Teachers are or should be an extension of our parents. The issue with acknowledging teachers in this manner is teachers have up to 35 children in their class. Even if we have siblings, we don’t have 30 plus individuals competing for attention. That’s potentially 30 plus different attitudes that teachers have to contend with. To get all that a teacher has to offer us, we must acknowledge the environment we are in and trust in the teacher’s knowledge juxtapose challenging them when we don’t completely understand.

photo credit: Georgia Southern University One-on-One Student-Teacher Interaction via photopin (license)

Coaches and mentors seemingly follow this same path. As we coach and/or be coached, as we mentor or be mentored, the focus has to be on building a trusting relationship in which the coach/mentor is trusted and the athlete/student is trusting. Trusting in those who have dedicated their lives to coach/mentor is essential in improving and mature in specific sports and subject matters.

Trusting others, especially those whom we know loves us and/or cares enough about us that they spend the most precious item we have with us. The precious item is time. If a person is spending time and energy to help us be a better person, student or athlete then the least we can do is trust them as they attempt to elevate us to a higher level.

Trusting the process is the last of these three fundamental elements. The process generally does not reveal the results we want right away or quick enough. When teaching an athlete how to hit a baseball, the process does not have batters hitting home runs right away. As a matter of fact, the process will have less mature batters hitting ground balls.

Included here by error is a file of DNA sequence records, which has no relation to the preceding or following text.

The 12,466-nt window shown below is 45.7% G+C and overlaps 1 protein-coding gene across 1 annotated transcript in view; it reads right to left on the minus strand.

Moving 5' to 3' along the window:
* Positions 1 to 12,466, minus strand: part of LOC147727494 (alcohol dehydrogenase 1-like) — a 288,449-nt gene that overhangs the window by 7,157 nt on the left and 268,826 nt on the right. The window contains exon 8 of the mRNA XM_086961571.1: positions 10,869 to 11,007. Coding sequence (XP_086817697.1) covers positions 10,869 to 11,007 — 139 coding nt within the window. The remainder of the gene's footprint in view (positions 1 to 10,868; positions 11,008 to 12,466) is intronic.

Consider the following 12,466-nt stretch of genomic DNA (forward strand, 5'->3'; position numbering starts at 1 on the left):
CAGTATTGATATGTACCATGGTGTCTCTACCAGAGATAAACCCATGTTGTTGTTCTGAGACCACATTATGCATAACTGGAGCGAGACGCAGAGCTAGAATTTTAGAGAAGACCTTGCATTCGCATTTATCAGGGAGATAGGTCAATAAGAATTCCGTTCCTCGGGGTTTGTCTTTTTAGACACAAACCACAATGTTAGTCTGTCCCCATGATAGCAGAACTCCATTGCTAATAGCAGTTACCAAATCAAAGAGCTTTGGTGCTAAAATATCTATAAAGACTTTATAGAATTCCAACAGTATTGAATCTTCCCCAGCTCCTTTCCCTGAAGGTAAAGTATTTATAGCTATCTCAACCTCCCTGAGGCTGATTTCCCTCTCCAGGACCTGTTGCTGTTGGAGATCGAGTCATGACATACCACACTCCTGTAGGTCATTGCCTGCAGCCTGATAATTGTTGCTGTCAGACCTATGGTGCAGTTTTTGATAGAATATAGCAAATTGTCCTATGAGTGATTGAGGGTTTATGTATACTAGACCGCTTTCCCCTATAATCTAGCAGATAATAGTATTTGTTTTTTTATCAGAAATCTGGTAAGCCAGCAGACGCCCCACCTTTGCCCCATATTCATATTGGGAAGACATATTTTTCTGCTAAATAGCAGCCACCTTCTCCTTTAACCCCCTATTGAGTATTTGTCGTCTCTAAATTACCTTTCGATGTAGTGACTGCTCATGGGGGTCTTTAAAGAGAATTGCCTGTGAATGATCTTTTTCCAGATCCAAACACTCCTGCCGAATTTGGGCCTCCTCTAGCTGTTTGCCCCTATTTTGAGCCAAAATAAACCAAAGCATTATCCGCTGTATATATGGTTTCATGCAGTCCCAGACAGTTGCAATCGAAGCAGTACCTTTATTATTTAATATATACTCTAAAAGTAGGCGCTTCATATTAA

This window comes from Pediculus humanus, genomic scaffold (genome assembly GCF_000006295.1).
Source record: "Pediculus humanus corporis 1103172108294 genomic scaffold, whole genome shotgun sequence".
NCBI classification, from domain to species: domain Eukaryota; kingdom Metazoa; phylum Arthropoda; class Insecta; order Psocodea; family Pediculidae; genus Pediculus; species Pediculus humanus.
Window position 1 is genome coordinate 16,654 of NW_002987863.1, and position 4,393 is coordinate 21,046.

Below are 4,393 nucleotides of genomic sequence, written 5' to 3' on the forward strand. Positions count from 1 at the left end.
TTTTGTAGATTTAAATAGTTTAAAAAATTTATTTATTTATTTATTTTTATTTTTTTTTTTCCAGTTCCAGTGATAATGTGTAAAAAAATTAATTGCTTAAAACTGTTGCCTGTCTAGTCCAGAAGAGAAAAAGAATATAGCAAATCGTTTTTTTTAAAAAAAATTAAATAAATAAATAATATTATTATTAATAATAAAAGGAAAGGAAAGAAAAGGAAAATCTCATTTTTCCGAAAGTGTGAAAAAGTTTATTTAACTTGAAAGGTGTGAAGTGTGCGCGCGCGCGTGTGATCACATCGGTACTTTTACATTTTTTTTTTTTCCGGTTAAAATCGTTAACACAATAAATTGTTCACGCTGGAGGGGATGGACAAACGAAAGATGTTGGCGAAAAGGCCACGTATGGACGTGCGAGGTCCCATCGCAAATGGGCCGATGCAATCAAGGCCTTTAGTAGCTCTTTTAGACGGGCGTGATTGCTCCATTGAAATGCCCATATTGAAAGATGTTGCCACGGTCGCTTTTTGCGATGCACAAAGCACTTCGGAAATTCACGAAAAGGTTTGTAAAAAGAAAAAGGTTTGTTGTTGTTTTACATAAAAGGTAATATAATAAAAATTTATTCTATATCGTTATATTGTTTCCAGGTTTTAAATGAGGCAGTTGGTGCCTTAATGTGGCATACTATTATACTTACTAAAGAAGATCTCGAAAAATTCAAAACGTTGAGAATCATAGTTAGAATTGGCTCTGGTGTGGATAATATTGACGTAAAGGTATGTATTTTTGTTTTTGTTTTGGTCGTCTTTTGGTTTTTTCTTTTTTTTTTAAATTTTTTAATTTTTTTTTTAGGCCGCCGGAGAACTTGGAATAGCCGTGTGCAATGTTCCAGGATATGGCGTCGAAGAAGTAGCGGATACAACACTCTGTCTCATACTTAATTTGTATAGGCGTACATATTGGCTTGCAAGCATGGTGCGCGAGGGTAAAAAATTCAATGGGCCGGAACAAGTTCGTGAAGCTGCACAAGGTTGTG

But if the athlete trust the process, they will be soon hitting line drives and eventually home runs. This only happens when there is trust in the process. In life, there is an abundance of processes that await us. These processes vary and can often times be too long and lead to frustration. In trusting any process, we must take the time to adequately understand the process.

photo credit: Brook-Ward Tom Brady & Josh McDaniels via photopin (license)

Lack of understanding of a process can a lead to frustration and not ever obtaining what we seek or desired. Once we understand the process, then we can effectively assess ourselves as we venture into any process that will keep us on the road to a desirable end. This does not mean that the process will be any quicker and longer than another person. What it means is that we all learn differently and at different paces.

Sometimes the process will require us to wait on those that require addition time, training or coaching. This is when patience is required. It has been stated that “patience is a virtue.” This is true when we taking about trust as a fundamental element. The phrase I think is imperative to help us work through any process is: “Patience is a virtue, but persistence is a must.”

As we exercise patience and perseverance, let’s remain true to the process. To stay true to the process, we must know the process and respect the processes. Fundamentally, we have to incorporate trust in every aspect of our lives. This element has three parts in which the first, most important, is trusting in ourselves. The second is trusting in others.

Lastly, we have to trust the process. As we build our trust in these area, our confidence will increase and the obtaining any desirable outcome becomes easier…Not easy, but easier. Until next time, remember to stay fundamental sound and trust yourself, your parents and teachers, and lastly trust the process.